SCUBA-2 vs Plutonium

SCUBA-2, the next generation submillimetre camera on the JCMT, has suffered another set back. After being installed at the site in April (photos) the team have been busy testing out the kit to prepare it for first light in the very near future.

The problem is that the detector arrays for the device are currently at the NIST (National Institute of Standards and Technology) lab in Boulder, Colorado where a ‘radiation incident’ has taken place. Contamination from plutonium means that no one can enter the lab and the detectors are currently inside.

The incident is described on the NIST website, which says that “a small plutonium spill occurred on June 9”. The sample that is thought to have caused the leak would have contained just one-quarter of a gram of plutonium. This seemingly tiny portion of radioactive material was accidentally spread around by a lab worker who also used a sink to wash his hands while contaminated.

The lab has since been inspected and many surfaces are contaminated including “the floor [and] various tabletops and surfaces, consistent with a spread of material by hands and shoes”. NIST are working with experts and hope to have the situation resolved soon.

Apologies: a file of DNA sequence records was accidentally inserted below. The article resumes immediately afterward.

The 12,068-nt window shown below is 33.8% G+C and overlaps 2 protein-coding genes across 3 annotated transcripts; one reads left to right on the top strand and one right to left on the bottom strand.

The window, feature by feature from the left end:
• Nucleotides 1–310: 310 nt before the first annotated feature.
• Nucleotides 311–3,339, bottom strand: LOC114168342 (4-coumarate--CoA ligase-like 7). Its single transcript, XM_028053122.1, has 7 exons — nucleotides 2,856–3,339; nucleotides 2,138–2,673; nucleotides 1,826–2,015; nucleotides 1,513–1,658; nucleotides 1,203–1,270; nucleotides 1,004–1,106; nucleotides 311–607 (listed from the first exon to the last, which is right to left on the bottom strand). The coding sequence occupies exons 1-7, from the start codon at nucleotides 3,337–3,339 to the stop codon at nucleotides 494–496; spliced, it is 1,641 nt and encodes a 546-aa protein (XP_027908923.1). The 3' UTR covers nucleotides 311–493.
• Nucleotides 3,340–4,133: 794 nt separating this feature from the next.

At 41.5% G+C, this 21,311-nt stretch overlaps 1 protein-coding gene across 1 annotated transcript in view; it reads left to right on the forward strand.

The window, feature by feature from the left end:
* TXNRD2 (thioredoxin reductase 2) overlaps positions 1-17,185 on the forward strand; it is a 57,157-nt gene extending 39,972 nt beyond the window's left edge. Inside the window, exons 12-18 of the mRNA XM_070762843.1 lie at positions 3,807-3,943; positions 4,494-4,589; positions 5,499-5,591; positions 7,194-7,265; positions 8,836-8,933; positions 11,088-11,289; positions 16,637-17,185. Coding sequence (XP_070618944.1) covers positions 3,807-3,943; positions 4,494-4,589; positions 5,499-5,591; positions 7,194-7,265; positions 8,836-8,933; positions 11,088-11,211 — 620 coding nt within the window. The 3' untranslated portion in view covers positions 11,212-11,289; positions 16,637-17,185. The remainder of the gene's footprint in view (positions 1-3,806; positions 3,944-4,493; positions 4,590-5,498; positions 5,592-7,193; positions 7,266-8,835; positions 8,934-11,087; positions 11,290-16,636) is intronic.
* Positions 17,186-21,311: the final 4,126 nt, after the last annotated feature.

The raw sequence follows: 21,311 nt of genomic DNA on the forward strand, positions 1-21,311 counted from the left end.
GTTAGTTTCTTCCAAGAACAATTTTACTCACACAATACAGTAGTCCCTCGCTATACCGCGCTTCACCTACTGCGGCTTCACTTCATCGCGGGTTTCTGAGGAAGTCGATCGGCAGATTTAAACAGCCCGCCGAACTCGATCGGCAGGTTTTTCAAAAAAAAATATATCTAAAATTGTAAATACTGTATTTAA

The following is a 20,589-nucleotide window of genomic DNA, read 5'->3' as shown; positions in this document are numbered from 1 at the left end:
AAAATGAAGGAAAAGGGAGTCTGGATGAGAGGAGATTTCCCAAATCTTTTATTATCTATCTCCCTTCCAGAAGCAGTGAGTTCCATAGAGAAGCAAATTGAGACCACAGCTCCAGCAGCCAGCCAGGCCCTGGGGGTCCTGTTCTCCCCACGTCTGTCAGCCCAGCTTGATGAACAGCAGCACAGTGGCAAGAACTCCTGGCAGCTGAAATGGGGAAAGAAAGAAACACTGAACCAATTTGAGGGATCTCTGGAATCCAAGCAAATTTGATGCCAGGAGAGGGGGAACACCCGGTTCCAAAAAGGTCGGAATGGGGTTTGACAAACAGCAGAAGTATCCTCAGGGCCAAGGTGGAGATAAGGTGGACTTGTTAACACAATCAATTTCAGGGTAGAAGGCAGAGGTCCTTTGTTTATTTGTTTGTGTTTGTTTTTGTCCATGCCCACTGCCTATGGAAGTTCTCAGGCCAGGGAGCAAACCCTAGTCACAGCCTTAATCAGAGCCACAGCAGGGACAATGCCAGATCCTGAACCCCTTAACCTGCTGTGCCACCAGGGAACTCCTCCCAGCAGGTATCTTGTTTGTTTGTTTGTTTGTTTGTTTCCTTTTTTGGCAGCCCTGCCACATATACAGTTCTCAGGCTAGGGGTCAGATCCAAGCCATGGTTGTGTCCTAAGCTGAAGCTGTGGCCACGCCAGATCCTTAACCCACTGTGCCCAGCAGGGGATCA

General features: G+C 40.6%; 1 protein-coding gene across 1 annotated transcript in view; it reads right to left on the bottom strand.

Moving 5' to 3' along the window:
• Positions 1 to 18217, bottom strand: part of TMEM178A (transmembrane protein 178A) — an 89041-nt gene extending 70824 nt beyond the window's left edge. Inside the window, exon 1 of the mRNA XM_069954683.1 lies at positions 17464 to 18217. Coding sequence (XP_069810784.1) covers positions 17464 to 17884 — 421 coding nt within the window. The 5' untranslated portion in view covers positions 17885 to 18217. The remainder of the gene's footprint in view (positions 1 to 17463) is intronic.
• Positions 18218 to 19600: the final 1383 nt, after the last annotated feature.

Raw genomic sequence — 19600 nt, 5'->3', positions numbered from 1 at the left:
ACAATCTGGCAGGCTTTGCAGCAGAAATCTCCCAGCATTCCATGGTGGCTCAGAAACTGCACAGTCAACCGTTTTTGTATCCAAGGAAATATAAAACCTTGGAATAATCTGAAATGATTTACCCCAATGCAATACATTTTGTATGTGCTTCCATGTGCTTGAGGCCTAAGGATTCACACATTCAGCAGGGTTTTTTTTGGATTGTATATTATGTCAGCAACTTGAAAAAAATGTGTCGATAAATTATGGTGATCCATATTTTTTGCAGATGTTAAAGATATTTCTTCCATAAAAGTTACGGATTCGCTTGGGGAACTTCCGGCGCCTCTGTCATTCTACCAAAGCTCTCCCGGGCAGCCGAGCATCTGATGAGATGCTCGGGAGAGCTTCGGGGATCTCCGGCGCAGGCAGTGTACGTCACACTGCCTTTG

Meanwhile, SCUBA-2 has to wait. It has now been two weeks and as soon as the science team can get their hands on the arrays they hope to begin the next phase of work and try to bring to life a device which many have been waiting for with anticipation.

SCUBA-2, and its orbital cousin Herschel, will begin a new era for the science of star formation and submillimetre observing. You’ll hopefully be hearing a lot more about both these instruments right here in the weeks and months to come.


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